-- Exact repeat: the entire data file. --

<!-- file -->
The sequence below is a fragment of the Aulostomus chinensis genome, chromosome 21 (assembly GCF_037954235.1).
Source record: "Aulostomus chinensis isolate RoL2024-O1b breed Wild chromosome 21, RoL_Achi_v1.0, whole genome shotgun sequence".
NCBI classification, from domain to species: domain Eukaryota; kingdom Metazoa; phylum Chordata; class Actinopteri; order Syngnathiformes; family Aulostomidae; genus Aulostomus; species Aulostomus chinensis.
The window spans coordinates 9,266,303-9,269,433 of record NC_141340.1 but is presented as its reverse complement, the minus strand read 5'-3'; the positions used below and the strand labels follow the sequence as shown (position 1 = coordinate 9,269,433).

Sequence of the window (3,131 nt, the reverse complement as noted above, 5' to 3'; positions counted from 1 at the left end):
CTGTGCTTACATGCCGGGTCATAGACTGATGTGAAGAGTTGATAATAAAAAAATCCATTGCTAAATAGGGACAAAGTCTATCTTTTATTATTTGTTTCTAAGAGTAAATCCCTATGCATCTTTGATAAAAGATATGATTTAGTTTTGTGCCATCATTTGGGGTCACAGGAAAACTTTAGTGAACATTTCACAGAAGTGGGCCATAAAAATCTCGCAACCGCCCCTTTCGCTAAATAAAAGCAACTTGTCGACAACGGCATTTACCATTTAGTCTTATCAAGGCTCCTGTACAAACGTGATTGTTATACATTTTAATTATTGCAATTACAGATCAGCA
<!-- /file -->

The sequence below is a fragment of the Aulostomus chinensis genome, chromosome 21 (assembly GCF_037954235.1).
Source record: "Aulostomus chinensis isolate RoL2024-O1b breed Wild chromosome 21, RoL_Achi_v1.0, whole genome shotgun sequence".
NCBI classification, from domain to species: domain Eukaryota; kingdom Metazoa; phylum Chordata; class Actinopteri; order Syngnathiformes; family Aulostomidae; genus Aulostomus; species Aulostomus chinensis.
The window spans coordinates 9,266,303-9,269,433 of record NC_141340.1 but is presented as its reverse complement, the minus strand read 5'-3'; the positions used below and the strand labels follow the sequence as shown (position 1 = coordinate 9,269,433).

Sequence of the window (3,131 nt, the reverse complement as noted above, 5' to 3'; positions counted from 1 at the left end):
CTGTGCTTACATGCCGGGTCATAGACTGATGTGAAGAGTTGATAATAAAAAAATCCATTGCTAAATAGGGACAAAGTCTATCTTTTATTATTTGTTTCTAAGAGTAAATCCCTATGCATCTTTGATAAAAGATATGATTTAGTTTTGTGCCATCATTTGGGGTCACAGGAAAACTTTAGTGAACATTTCACAGAAGTGGGCCATAAAAATCTCGCAACCGCCCCTTTCGCTAAATAAAAGCAACTTGTCGACAACGGCATTTACCATTTAGTCTTATCAAGGCTCCTGTACAAACGTGATTGTTATACATTTTAATTATTGCAATTACAGATCAGCA